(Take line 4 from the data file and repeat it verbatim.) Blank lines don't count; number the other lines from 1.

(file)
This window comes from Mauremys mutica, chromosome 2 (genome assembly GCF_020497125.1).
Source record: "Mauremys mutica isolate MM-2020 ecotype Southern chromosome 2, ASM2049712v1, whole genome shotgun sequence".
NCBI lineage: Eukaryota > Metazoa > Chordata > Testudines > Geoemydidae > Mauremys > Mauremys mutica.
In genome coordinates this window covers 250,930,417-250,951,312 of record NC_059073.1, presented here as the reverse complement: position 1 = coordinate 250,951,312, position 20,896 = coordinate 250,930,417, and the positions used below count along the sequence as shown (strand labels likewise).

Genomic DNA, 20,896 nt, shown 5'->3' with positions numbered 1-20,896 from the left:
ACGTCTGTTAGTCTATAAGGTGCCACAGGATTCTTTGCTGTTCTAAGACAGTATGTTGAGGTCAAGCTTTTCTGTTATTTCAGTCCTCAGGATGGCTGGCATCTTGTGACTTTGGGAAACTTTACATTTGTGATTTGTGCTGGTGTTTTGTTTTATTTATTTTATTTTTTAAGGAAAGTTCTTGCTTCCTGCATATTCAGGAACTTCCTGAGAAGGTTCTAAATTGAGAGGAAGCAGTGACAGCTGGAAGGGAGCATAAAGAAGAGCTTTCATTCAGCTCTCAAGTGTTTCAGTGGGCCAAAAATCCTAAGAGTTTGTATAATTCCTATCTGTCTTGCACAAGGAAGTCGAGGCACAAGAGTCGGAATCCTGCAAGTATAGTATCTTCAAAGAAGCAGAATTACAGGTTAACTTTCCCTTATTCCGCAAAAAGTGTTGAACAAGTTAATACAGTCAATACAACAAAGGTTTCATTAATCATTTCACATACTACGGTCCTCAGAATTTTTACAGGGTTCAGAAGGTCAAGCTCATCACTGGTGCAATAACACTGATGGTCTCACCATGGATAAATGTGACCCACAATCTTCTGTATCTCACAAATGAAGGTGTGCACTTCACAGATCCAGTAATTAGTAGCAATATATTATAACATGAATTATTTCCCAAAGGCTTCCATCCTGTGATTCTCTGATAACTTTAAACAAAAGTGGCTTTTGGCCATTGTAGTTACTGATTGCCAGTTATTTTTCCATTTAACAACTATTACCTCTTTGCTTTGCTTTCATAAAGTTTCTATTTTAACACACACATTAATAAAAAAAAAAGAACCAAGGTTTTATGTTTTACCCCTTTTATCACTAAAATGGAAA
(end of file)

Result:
In genome coordinates this window covers 250,930,417-250,951,312 of record NC_059073.1, presented here as the reverse complement: position 1 = coordinate 250,951,312, position 20,896 = coordinate 250,930,417, and the positions used below count along the sequence as shown (strand labels likewise).